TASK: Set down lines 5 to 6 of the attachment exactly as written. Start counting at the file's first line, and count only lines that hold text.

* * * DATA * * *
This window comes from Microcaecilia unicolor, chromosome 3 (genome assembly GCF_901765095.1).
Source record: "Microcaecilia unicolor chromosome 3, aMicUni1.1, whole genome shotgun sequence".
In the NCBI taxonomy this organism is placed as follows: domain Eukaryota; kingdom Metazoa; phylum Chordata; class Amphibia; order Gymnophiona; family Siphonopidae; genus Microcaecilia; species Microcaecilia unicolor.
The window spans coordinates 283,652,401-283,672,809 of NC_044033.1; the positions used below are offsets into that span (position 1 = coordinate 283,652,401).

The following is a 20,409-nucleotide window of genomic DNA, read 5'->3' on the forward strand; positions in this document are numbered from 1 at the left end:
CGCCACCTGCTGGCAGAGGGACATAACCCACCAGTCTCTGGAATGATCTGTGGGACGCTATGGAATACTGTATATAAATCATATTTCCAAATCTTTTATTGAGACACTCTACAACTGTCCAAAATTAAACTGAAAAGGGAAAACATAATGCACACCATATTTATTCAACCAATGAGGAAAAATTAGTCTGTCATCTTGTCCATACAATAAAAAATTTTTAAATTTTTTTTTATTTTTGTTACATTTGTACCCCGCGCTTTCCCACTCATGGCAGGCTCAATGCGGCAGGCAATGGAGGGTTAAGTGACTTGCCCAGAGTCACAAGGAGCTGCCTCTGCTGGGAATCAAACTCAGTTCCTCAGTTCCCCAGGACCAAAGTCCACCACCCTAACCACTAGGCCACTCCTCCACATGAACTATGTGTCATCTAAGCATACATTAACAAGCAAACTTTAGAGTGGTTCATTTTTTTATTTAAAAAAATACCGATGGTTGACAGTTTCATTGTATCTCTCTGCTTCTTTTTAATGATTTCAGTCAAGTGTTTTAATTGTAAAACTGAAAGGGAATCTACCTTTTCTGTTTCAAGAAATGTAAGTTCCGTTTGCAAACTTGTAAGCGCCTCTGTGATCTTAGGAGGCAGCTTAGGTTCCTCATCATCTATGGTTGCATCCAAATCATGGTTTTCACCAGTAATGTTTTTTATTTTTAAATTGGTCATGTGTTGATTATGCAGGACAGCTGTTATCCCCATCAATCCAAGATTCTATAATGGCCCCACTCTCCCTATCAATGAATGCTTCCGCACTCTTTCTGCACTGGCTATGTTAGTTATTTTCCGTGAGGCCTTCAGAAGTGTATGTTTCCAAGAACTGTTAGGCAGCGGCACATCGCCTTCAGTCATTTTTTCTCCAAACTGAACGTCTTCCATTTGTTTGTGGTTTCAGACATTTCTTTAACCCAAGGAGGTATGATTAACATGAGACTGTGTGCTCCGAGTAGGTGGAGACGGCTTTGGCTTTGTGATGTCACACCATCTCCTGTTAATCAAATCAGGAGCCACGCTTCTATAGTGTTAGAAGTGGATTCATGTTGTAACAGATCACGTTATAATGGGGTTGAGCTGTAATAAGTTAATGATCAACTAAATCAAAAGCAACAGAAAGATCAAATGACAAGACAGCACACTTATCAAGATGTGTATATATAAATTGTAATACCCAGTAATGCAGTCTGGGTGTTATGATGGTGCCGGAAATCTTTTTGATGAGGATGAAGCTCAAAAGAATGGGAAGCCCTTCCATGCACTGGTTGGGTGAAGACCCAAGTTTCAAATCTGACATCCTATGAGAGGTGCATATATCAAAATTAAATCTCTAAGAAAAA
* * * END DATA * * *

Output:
The following is a 20,409-nucleotide window of genomic DNA, read 5'->3' on the forward strand; positions in this document are numbered from 1 at the left end:
CGCCACCTGCTGGCAGAGGGACATAACCCACCAGTCTCTGGAATGATCTGTGGGACGCTATGGAATACTGTATATAAATCATATTTCCAAATCTTTTATTGAGACACTCTACAACTGTCCAAAATTAAACTGAAAAGGGAAAACATAATGCACACCATATTTATTCAACCAATGAGGAAAAATTAGTCTGTCATCTTGTCCATACAATAAAAAATTTTTAAATTTTTTTTTATTTTTGTTACATTTGTACCCCGCGCTTTCCCACTCATGGCAGGCTCAATGCGGCAGGCAATGGAGGGTTAAGTGACTTGCCCAGAGTCACAAGGAGCTGCCTCTGCTGGGAATCAAACTCAGTTCCTCAGTTCCCCAGGACCAAAGTCCACCACCCTAACCACTAGGCCACTCCTCCACATGAACTATGTGTCATCTAAGCATACATTAACAAGCAAACTTTAGAGTGGTTCATTTTTTTATTTAAAAAAATACCGATGGTTGACAGTTTCATTGTATCTCTCTGCTTCTTTTTAATGATTTCAGTCAAGTGTTTTAATTGTAAAACTGAAAGGGAATCTACCTTTTCTGTTTCAAGAAATGTAAGTTCCGTTTGCAAACTTGTAAGCGCCTCTGTGATCTTAGGAGGCAGCTTAGGTTCCTCATCATCTATGGTTGCATCCAAATCATGGTTTTCACCAGTAATGTTTTTTATTTTTAAATTGGTCATGTGTTGATTATGCAGGACAGCTGTTATCCCCATCAATCCAAGATTCTATAATGGCCCCACTCTCCCTATCAATGAATGCTTCCGCACTCTTTCTGCACTGGCTATGTTAGTTATTTTCCGTGAGGCCTTCAGAAGTGTATGTTTCCAAGAACTGTTAGGCAGCGGCACATCGCCTTCAGTCATTTTTTCTCCAAACTGAACGTCTTCCATTTGTTTGTGGTTTCAGACATTTCTTTAACCCAAGGAGGTATGATTAACATGAGACTGTGTGCTCCGAGTAGGTGGAGACGGCTTTGGCTTTGTGATGTCACACCATCTCCTGTTAATCAAATCAGGAGCCACGCTTCTATAGTGTTAGAAGTGGATTCATGTTGTAACAGATCACGTTATAATGGGGTTGAGCTGTAATAAGTTAATGATCAACTAAATCAAAAGCAACAGAAAGATCAAATGACAAGACAGCACACTTATCAAGATGTGTATATATAAATTGTAATACCCAGTAATGCAGTCTGGGTGTTATGATGGTGCCGGAAATCTTTTTGATGAGGATGAAGCTCAAAAGAATGGGAAGCCCTTCCATGCACTGGTTGGGTGAAGACCCAAGTTTCAAATCTGACATCCTATGAGAGGTGCATATATCAAAATTAAATCTCTAAGAAAAA